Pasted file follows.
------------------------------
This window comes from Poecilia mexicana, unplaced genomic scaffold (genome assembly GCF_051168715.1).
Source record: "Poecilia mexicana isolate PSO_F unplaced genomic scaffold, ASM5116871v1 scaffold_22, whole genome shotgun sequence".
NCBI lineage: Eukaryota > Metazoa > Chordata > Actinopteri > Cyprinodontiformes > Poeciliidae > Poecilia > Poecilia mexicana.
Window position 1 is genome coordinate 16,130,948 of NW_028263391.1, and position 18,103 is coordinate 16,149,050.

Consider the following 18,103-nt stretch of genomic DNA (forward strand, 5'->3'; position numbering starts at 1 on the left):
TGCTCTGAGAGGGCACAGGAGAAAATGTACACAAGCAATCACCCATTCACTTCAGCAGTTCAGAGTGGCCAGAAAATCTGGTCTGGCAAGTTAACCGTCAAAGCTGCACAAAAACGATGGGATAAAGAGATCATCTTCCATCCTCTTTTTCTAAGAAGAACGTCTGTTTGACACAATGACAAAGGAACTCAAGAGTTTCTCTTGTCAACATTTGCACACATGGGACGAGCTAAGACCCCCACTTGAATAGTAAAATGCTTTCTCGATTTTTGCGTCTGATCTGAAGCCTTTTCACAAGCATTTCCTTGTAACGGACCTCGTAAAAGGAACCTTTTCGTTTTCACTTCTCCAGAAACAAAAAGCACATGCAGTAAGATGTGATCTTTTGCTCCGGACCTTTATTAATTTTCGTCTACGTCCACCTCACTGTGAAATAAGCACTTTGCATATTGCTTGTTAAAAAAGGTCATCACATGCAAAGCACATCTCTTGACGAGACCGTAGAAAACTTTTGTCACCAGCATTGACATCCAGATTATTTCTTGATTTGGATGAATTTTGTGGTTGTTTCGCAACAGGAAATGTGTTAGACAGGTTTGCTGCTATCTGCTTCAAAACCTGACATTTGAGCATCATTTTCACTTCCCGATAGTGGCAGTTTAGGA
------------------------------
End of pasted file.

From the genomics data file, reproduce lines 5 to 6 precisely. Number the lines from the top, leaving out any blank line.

Consider the following 18,103-nt stretch of genomic DNA (forward strand, 5'->3'; position numbering starts at 1 on the left):
TGCTCTGAGAGGGCACAGGAGAAAATGTACACAAGCAATCACCCATTCACTTCAGCAGTTCAGAGTGGCCAGAAAATCTGGTCTGGCAAGTTAACCGTCAAAGCTGCACAAAAACGATGGGATAAAGAGATCATCTTCCATCCTCTTTTTCTAAGAAGAACGTCTGTTTGACACAATGACAAAGGAACTCAAGAGTTTCTCTTGTCAACATTTGCACACATGGGACGAGCTAAGACCCCCACTTGAATAGTAAAATGCTTTCTCGATTTTTGCGTCTGATCTGAAGCCTTTTCACAAGCATTTCCTTGTAACGGACCTCGTAAAAGGAACCTTTTCGTTTTCACTTCTCCAGAAACAAAAAGCACATGCAGTAAGATGTGATCTTTTGCTCCGGACCTTTATTAATTTTCGTCTACGTCCACCTCACTGTGAAATAAGCACTTTGCATATTGCTTGTTAAAAAAGGTCATCACATGCAAAGCACATCTCTTGACGAGACCGTAGAAAACTTTTGTCACCAGCATTGACATCCAGATTATTTCTTGATTTGGATGAATTTTGTGGTTGTTTCGCAACAGGAAATGTGTTAGACAGGTTTGCTGCTATCTGCTTCAAAACCTGACATTTGAGCATCATTTTCACTTCCCGATAGTGGCAGTTTAGGA